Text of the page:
Racial disparities in maternal health have widened since the 1980s, federal report says

Maternal mortality in the U.S. has worsened over the past three decades due in large part to mounting disparities in access to quality perinatal care among women of color, according to a report the U.S. Commission on Civil Rights issued Wednesday.

The maternal mortality rate rose from 6.6 deaths for every 100,000 live births in 1987 to 20.1 deaths by 2019, for a total of 754 that year, according to the report. The U.S. maternal death rate ranks among the highest of any high-income nation.

Pregnancy-related deaths among Black women have been the largest driver for the consistently high mortality rate for at least the past 20 years. Black women in the U.S. are three to four times more likely to die from pregnancy-related complications than white women and had the fastest escalation in deaths between 2007 and 2014. If the mortality data excluded Black and Native American women, the U.S. rate would be comparable to that of other wealthy nations.

“These dramatic disparities in rates of survivorship point to the stark reality that in our nation the experience of pregnant individuals is not equal,” Civil Rights Commissioner Debo Adegbile said during a news conference Wednesday.

Maternal death rates among Black women in some areas of the country are up to 12 times higher than white women, and are comparable to the maternal mortality rates found in some developing countries, the report says.

“Maternal mortality is recognized as a key indicator of overall health of a nation and the data and analysis in our report reflect an intolerable racial disparity and a trend line that requires focused federal attention to address,” Adegbile said.The findings seem to indicate the wide racial disparity in maternal health outcomes is connected to differences in access to medical care and the quality of the services women of color receive before, during and after they deliver.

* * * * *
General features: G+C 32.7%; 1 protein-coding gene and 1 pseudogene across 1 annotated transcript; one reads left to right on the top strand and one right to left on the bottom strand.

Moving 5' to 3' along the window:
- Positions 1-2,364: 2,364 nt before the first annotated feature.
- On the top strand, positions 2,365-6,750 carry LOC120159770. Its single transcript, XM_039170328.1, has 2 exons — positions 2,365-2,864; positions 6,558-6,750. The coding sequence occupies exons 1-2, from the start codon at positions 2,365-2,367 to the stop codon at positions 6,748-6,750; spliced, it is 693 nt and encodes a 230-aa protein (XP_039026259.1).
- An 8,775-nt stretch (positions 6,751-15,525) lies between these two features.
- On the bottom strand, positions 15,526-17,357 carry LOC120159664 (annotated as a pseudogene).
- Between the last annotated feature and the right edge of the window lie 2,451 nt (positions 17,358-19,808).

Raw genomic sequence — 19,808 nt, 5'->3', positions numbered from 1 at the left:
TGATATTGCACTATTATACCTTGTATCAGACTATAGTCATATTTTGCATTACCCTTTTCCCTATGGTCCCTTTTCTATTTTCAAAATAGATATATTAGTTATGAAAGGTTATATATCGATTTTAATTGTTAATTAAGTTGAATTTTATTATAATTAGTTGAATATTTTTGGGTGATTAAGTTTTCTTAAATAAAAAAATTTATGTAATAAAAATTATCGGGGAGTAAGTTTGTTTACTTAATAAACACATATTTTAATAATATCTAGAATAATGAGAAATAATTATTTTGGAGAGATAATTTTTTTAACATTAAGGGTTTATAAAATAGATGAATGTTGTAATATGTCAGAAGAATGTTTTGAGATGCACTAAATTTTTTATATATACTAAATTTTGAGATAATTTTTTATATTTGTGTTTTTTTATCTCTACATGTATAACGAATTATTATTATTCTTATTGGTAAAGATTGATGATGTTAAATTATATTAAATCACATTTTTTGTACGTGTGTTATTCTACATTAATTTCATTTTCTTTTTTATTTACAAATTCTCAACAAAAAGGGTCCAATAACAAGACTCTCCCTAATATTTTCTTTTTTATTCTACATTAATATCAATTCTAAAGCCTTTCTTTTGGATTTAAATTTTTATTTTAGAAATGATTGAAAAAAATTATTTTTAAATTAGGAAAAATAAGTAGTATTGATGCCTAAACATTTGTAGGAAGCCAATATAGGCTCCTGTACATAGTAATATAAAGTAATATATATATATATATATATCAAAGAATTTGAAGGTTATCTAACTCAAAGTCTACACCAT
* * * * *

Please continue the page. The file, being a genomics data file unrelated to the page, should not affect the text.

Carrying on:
An estimated 60% of pregnancy-related deaths are preventable, with most—36%—occurring during the week of delivery. A previous study found Black women had similar rates of pregnancy-related complications, including preeclampsia, seizures, placenta abruption and postpartum hemorrhage as white women, but were two to three times more likely to die from those conditions.

While socioeconomic factors are normally seen as strong determinants of a person’s health, data has shown maternal mortality rates remain high among Black women regardless of their level of income or education. The report suggests women of color are more likely to experience barriers that prevent them from receiving quality maternal healthcare compared to white women. Such barriers can include being less likely to have insurance coverage, being at higher risk for chronic health conditions and being less likely to receive disease prevention and management care.

Women receiving no prenatal care are three to four times more likely to have a pregnancy-related death than women who receive prenatal care, according to the report.

Addressing the disparity in maternal health outcomes mortality has become a key issue among a number of lawmakers in recent years. Some support came with the passage of the COVID-19 relief bill in March, which included a provision that gave states the option to extend Medicaid coverage for postpartum care from 60 days to up to one year.

Further actions are currently being considered. On Wednesday, the House Energy and Commerce Committee advanced several provisions aiming to address maternal health disparities as part of the Democratic majority’s $3.5 trillion domestic policy bill.

These parts of the legislation would provide $275 million toward diversifying the perinatal health workforce and an additional $175 million in funding for local entities to address social determinants of maternal health like housing, nutrition and environmental conditions.

Source: modernhealthcare.com

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